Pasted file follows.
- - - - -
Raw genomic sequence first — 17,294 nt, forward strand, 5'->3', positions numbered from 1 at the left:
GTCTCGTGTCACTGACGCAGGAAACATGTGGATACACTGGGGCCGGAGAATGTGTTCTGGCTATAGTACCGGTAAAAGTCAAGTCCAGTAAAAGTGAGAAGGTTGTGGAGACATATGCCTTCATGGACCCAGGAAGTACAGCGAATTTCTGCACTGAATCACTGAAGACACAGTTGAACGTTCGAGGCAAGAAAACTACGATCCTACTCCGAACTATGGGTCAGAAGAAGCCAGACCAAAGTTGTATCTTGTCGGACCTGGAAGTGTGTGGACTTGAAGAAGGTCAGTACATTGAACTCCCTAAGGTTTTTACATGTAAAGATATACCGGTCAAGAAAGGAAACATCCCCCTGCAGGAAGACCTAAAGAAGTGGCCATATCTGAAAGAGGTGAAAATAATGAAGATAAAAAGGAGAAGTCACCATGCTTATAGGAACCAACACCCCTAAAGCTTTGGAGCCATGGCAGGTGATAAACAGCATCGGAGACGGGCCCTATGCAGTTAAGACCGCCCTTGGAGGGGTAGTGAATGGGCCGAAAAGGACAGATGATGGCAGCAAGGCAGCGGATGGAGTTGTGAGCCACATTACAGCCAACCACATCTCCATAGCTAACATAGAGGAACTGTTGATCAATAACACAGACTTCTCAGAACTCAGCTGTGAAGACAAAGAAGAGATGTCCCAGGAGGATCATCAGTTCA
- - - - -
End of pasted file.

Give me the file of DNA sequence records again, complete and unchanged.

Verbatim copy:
Raw genomic sequence first — 17,294 nt, forward strand, 5'->3', positions numbered from 1 at the left:
GTCTCGTGTCACTGACGCAGGAAACATGTGGATACACTGGGGCCGGAGAATGTGTTCTGGCTATAGTACCGGTAAAAGTCAAGTCCAGTAAAAGTGAGAAGGTTGTGGAGACATATGCCTTCATGGACCCAGGAAGTACAGCGAATTTCTGCACTGAATCACTGAAGACACAGTTGAACGTTCGAGGCAAGAAAACTACGATCCTACTCCGAACTATGGGTCAGAAGAAGCCAGACCAAAGTTGTATCTTGTCGGACCTGGAAGTGTGTGGACTTGAAGAAGGTCAGTACATTGAACTCCCTAAGGTTTTTACATGTAAAGATATACCGGTCAAGAAAGGAAACATCCCCCTGCAGGAAGACCTAAAGAAGTGGCCATATCTGAAAGAGGTGAAAATAATGAAGATAAAAAGGAGAAGTCACCATGCTTATAGGAACCAACACCCCTAAAGCTTTGGAGCCATGGCAGGTGATAAACAGCATCGGAGACGGGCCCTATGCAGTTAAGACCGCCCTTGGAGGGGTAGTGAATGGGCCGAAAAGGACAGATGATGGCAGCAAGGCAGCGGATGGAGTTGTGAGCCACATTACAGCCAACCACATCTCCATAGCTAACATAGAGGAACTGTTGATCAATAACACAGACTTCTCAGAACTCAGCTGTGAAGACAAAGAAGAGATGTCCCAGGAGGATCATCAGTTCA